Previous research has shown that healthy individuals who fail to differentiate among emotional states (i.e., those with low emotional granularity; EG) have poorer social functioning (SF) than those with high EG. It is unknown, however, whether these associations extend to clinical disorders characterized by impaired SF, such as schizophrenia. In the present study, we compared SF and EG in individuals with schizophrenia and healthy controls, and then, within the schizophrenia group, we examined the links between EG and SF. Employing an Experience Sampling Method approach, 77 individuals with schizophrenia and 27 healthy controls rated their momentary emotions (sadness, anxiety, anger, and happiness) up to 10 times/day over a two-day period using mobile electronic devices. For each participant, we then calculated the within-subject average correlations among the momentary emotion ratings, producing two EG indices - EGIall for all emotions and EGIneg for negative ones. A subsample of participants with schizophrenia also completed self-report, interview, and ability-based measures of SF. Compared to healthy controls, individuals with schizophrenia displayed significantly poorer SF and lower EGIall, but comparable EGIneg. Within the schizophrenia group, hierarchical multiple regression analyses indicated that EGIall, but not EGIneg, significantly predicted social dysfunction after controlling for emotional awareness, symptoms, and emotional intensity and variability. Our findings indicate that individuals with schizophrenia have a relatively intact ability to differentiate among negative emotions in everyday life. However, they experience significant difficulties differentiating between positive and negative emotions, and this may contribute to their social difficulties.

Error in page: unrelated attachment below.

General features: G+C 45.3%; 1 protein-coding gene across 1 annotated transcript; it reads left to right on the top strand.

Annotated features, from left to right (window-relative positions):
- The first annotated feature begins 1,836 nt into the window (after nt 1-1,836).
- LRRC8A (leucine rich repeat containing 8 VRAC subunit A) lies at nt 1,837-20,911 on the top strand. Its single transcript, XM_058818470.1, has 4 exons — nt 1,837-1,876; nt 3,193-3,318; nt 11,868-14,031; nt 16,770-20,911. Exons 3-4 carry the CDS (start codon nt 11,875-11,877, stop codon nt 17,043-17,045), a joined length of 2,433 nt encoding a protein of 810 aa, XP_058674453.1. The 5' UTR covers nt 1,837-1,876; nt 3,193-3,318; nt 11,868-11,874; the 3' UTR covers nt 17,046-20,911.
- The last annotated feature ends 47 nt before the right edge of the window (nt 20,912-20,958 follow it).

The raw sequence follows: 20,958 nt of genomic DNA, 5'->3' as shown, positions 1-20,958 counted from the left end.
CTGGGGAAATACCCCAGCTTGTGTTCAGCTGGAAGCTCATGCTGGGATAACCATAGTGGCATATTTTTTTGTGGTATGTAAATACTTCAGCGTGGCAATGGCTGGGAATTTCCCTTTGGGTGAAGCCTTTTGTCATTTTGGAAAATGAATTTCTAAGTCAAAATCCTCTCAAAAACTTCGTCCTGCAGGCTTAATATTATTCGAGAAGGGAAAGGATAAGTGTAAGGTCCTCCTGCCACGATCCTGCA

20. Relationships between middle childhood outdoor experiences and an adult individual's knowledge of the environment

    NASA Astrophysics Data System (ADS)

    Gillette, Brandon A.

    During the last several decades, the nature of childhood has changed. There is not much nature in it anymore. Numerous studies in environmental education, environmental psychology, and conservation psychology show that the time children spend outdoors encourages healthy physical development, enriches creativity and imagination, and enhances classroom performance. Additional research shows that people's outdoor experiences as children, and adults can lead to more positive attitudes and behavior towards the environment, along with more environmental knowledge with which to guide public policy decisions. The overall purpose of this study was to examine the effect of middle childhood (age 6-11) outdoor experiences on an individual's current knowledge of the environment. This correlational study evaluated the following potential relationships: 1) The effect of "outdoorsiness" (defined as a fondness or enjoyment of the outdoors and related activities) on an individual's environmental knowledge; 2) The effect of gender on an individual's level of outdoorsiness; 3) The effect of setting (urban, suburban, rural, farm) on an individual's level of outdoorsiness and environmental knowledge; 4) The effect of formal [science] education on an individual's level of outdoorsiness and environmental knowledge; and 5) The effect of informal, free-choice learning on an individual's level of outdoorsiness and environmental knowledge. Outdoorsiness was measured using the Natural Experience Scale (NES), which was developed through a series of pilot surveys and field-tested in this research study. Participants included 382 undergraduate students at the University of Kansas with no preference or bias given to declared or undeclared majors. The information from this survey was used to analyze the question of whether outdoor experiences as children are related in some way to an adult's environmental knowledge after accounting for other factors of knowledge acquisition such as formal education